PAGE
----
I’m no Selebi, says Shaik

2012-07-27 00:00

DURBAN — Schabir Shaik, President Jacob Zuma’s former financial advisor who was jailed for corruption, said critics were making a unfair comparison between the medical parole granted to him and that of Jackie Selebi.

Political parties and members of the public are saying it is no surprise that former police chief Selebi — who was sentenced to 15 years in prison for corruption — is receiving “preferential treatment” from the ANC government.

Selebi’s release on medical parole due to “terminal-stage kidney failure” was announced last Friday.

He had served only 229 days of his sentence.

Shaik was released in 2009 after he had served two years and four months of his sentence, but had spent most of that time in private or prison hospitals.

Medical parole was granted to Shaik due to “terminal illness”.

Family members said at the time that chronic hypertension was affecting his kidneys, brain and eyesight. Medical parole legislation was changed after Shaik’s controversial release.

“Each case has to be judged on its own medical merit,” a bespectacled Shaik told sister newspaper Beeld yesterday outside Fruit & Veg City in the Durban suburb of Essenwood where he had gone to buy fruit in his BMW.

He said that while he was not familiar with Selebi’s case, he was “sure” that their medical conditions were different.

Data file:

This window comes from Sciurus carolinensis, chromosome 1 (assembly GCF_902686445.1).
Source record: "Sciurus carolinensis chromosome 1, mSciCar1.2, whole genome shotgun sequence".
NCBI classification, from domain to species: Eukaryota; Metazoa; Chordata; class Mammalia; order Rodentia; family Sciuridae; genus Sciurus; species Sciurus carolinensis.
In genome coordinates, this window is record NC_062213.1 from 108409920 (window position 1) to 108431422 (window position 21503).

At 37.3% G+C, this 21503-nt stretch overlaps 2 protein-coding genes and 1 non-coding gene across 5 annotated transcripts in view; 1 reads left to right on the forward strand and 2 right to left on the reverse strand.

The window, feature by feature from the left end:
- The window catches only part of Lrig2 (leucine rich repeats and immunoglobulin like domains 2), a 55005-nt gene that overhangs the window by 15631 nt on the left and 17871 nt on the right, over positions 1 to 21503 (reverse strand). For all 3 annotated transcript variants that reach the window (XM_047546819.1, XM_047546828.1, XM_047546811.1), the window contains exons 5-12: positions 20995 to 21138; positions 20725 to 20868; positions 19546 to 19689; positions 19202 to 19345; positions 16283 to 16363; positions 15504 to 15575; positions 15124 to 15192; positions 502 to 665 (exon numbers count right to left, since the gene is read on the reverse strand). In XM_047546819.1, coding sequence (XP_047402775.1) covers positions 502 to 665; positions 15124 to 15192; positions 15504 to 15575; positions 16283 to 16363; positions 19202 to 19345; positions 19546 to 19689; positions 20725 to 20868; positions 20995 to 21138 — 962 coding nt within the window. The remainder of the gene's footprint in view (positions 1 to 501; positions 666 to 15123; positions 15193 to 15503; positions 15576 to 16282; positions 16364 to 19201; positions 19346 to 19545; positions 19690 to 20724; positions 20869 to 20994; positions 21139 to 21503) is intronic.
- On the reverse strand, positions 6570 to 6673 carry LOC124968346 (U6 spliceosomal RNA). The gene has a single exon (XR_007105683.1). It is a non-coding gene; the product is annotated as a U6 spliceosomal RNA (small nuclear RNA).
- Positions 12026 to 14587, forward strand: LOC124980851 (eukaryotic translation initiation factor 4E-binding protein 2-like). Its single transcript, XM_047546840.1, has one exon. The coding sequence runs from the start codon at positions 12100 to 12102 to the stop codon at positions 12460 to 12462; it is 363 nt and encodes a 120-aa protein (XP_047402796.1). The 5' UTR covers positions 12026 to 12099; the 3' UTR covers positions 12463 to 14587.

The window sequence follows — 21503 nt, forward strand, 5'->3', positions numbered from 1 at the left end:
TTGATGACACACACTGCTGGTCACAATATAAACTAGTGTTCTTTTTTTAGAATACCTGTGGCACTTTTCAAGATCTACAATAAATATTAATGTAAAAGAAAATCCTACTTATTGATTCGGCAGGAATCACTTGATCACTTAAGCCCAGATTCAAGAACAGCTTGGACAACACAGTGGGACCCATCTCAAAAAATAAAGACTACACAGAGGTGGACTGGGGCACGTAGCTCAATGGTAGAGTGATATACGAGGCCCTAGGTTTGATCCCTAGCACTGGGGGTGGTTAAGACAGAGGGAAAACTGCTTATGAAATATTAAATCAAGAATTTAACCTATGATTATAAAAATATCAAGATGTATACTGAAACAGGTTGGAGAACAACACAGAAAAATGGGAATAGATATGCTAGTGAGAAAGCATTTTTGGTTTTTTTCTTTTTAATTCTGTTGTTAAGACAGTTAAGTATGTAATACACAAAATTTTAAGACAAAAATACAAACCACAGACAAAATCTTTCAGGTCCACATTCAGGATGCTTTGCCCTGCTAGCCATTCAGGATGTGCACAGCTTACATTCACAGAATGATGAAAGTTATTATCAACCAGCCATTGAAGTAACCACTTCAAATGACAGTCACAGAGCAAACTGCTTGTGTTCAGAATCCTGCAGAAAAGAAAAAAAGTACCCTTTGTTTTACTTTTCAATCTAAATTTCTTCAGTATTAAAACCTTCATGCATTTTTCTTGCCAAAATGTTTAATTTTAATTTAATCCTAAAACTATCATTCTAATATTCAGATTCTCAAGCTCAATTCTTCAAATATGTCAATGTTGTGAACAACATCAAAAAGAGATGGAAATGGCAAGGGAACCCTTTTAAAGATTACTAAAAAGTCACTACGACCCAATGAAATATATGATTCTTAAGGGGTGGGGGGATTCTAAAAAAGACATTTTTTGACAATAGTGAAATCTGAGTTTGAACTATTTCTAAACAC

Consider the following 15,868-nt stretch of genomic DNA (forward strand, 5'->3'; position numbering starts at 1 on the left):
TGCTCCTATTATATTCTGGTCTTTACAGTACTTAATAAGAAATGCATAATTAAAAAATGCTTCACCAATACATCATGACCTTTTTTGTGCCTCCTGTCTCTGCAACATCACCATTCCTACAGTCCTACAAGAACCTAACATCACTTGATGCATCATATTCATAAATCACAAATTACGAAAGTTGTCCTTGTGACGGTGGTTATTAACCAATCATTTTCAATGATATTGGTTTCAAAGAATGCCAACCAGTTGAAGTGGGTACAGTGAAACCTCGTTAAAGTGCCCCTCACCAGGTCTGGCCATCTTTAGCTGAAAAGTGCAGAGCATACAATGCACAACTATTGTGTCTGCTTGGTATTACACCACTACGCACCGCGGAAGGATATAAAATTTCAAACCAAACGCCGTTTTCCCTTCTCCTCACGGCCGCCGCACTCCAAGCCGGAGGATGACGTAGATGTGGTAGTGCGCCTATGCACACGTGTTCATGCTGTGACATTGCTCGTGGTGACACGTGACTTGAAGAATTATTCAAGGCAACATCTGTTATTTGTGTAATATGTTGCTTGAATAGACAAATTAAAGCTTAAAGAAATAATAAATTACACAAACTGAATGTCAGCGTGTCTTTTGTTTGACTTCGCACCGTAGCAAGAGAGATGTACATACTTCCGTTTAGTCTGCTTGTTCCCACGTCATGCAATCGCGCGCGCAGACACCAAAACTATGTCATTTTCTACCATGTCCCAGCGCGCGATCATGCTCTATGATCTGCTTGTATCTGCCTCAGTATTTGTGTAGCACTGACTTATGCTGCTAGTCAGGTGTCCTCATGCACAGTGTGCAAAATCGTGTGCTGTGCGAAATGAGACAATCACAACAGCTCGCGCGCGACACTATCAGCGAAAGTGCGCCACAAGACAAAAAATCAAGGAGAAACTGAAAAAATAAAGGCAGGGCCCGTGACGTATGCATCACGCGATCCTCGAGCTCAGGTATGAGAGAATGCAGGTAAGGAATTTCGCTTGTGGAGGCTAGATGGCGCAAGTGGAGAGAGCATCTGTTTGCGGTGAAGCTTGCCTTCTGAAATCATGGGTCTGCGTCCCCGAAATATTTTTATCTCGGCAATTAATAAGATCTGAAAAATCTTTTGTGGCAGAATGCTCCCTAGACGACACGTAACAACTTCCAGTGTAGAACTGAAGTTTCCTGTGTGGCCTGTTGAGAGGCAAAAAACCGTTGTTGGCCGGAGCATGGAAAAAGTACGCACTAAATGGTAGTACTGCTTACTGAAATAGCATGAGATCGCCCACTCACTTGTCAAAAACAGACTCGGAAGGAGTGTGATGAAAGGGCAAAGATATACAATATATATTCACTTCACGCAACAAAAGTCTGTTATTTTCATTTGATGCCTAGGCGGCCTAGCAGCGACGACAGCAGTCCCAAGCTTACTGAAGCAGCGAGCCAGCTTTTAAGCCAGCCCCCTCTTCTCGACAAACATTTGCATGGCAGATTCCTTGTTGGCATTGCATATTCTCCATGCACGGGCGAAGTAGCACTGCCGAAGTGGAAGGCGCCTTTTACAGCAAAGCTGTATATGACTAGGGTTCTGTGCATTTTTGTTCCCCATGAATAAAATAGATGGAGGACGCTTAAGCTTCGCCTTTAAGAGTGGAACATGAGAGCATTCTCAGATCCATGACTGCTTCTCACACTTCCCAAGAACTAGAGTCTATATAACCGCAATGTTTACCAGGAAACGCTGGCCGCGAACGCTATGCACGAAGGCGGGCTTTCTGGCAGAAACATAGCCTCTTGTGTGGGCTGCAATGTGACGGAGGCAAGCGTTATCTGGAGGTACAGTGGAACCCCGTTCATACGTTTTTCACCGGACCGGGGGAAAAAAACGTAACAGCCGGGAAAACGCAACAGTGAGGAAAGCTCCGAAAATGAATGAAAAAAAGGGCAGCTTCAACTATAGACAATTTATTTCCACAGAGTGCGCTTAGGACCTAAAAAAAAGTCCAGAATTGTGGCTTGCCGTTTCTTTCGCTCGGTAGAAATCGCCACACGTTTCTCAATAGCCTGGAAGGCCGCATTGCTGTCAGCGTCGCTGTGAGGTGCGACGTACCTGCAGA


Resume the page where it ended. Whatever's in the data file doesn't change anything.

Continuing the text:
Shaik said he wished Selebi a good recovery.

Shaik said he was trying to lead a healthy lifestyle, stay fit, pay attention to his diet and manage his condition better with medication.

“I have lost a lot of weight … It also helps that I am no longer a businessman, because now I have less stress.”

Besides resting at home he wasn’t “doing much” these days, said Shaik.

His conduct during his parole has twice been investigated by the Department of Correctional Services.

At the end of 2009 he violated his parole conditions by going shopping during an unauthorised time.

Last year allegations were investigated that he had assaulted another man at a mosque.

However, nothing came of that, since the man would not participate in the Correctional Services investigation.

Shaik said the fruit he bought yesterday was destined for the many elderly people who spent hours in queues waiting to be treated at Addington Hospital.

He said he took people something to eat every Thursday and tried to cheer them up by chatting to them.

“It also does me good,” said Shaik.

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